100
views
0
recommends
+1 Recommend
0 collections
    1
    shares
      • Record: found
      • Abstract: found
      • Article: not found

      Pathways to “Evidence-Informed” Policy and Practice: A Framework for Action

      other
      * ,
      PLoS Medicine
      Public Library of Science

      Read this article at

      ScienceOpenPublisherPMC
      Bookmark
          There is no author summary for this article yet. Authors can add summaries to their articles on ScienceOpen to make them more accessible to a non-specialist audience.

          Abstract

          Bowen and Zwi propose a new framework that can help researchers and policy makers to navigate the use of evidence.

          Related collections

          Most cited references60

          • Record: found
          • Abstract: not found
          • Article: not found

          The Many Meanings of Research Utilization

            Bookmark
            • Record: found
            • Abstract: found
            • Article: not found

            The utilisation of health research in policy-making: concepts, examples and methods of assessment

            The importance of health research utilisation in policy-making, and of understanding the mechanisms involved, is increasingly recognised. Recent reports calling for more resources to improve health in developing countries, and global pressures for accountability, draw greater attention to research-informed policy-making. Key utilisation issues have been described for at least twenty years, but the growing focus on health research systems creates additional dimensions. The utilisation of health research in policy-making should contribute to policies that may eventually lead to desired outcomes, including health gains. In this article, exploration of these issues is combined with a review of various forms of policy-making. When this is linked to analysis of different types of health research, it assists in building a comprehensive account of the diverse meanings of research utilisation. Previous studies report methods and conceptual frameworks that have been applied, if with varying degrees of success, to record utilisation in policy-making. These studies reveal various examples of research impact within a general picture of underutilisation. Factors potentially enhancing utilisation can be identified by exploration of: priority setting; activities of the health research system at the interface between research and policy-making; and the role of the recipients, or 'receptors', of health research. An interfaces and receptors model provides a framework for analysis. Recommendations about possible methods for assessing health research utilisation follow identification of the purposes of such assessments. Our conclusion is that research utilisation can be better understood, and enhanced, by developing assessment methods informed by conceptual analysis and review of previous studies.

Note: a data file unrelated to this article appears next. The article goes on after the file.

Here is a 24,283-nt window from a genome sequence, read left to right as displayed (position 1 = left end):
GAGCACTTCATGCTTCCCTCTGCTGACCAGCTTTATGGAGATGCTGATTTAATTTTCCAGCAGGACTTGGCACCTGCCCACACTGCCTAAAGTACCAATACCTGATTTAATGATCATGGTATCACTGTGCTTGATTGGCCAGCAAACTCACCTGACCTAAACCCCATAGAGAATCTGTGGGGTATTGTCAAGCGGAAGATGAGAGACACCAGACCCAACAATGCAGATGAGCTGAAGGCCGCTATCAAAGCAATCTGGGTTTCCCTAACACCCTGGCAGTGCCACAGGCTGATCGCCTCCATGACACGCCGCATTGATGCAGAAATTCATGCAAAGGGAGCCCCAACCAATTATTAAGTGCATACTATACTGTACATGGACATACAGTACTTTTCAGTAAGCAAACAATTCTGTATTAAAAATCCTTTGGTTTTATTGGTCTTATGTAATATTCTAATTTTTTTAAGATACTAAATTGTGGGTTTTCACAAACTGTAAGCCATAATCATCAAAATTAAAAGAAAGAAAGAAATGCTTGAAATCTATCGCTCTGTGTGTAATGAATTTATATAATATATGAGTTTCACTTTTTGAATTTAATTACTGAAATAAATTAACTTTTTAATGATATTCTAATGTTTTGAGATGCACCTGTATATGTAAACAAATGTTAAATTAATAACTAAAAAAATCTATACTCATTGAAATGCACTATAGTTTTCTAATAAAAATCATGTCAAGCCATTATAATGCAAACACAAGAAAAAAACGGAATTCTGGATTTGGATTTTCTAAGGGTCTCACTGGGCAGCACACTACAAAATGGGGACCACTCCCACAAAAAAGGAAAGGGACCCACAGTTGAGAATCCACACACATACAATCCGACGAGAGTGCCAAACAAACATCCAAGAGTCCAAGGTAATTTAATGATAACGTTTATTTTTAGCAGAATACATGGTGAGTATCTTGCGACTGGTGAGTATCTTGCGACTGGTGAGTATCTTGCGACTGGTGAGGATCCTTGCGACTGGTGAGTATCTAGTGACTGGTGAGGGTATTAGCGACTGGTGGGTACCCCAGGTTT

Bookmark
              • Record: found
              • Abstract: found
              • Article: not found